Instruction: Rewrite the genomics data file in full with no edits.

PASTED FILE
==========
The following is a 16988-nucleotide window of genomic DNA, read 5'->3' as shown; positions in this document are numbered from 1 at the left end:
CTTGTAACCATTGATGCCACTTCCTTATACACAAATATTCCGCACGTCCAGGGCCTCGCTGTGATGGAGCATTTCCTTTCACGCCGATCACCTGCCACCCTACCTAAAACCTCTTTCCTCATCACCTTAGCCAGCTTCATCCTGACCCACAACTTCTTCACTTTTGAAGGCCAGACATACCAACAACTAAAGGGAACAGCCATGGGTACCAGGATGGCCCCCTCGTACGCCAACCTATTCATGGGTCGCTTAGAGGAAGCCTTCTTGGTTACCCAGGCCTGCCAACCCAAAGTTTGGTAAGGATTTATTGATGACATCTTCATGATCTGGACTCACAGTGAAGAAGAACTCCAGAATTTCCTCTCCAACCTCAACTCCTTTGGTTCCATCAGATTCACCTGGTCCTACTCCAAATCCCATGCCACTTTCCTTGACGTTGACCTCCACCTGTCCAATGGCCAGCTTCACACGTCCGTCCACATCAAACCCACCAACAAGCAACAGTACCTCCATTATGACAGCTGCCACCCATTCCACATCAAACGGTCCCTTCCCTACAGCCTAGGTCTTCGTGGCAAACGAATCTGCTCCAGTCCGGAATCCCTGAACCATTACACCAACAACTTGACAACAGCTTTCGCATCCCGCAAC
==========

The following is a 16988-nucleotide window of genomic DNA, read 5'->3' as shown; positions in this document are numbered from 1 at the left end:
CTTGTAACCATTGATGCCACTTCCTTATACACAAATATTCCGCACGTCCAGGGCCTCGCTGTGATGGAGCATTTCCTTTCACGCCGATCACCTGCCACCCTACCTAAAACCTCTTTCCTCATCACCTTAGCCAGCTTCATCCTGACCCACAACTTCTTCACTTTTGAAGGCCAGACATACCAACAACTAAAGGGAACAGCCATGGGTACCAGGATGGCCCCCTCGTACGCCAACCTATTCATGGGTCGCTTAGAGGAAGCCTTCTTGGTTACCCAGGCCTGCCAACCCAAAGTTTGGTAAGGATTTATTGATGACATCTTCATGATCTGGACTCACAGTGAAGAAGAACTCCAGAATTTCCTCTCCAACCTCAACTCCTTTGGTTCCATCAGATTCACCTGGTCCTACTCCAAATCCCATGCCACTTTCCTTGACGTTGACCTCCACCTGTCCAATGGCCAGCTTCACACGTCCGTCCACATCAAACCCACCAACAAGCAACAGTACCTCCATTATGACAGCTGCCACCCATTCCACATCAAACGGTCCCTTCCCTACAGCCTAGGTCTTCGTGGCAAACGAATCTGCTCCAGTCCGGAATCCCTGAACCATTACACCAACAACTTGACAACAGCTTTCGCATCCCGCAAC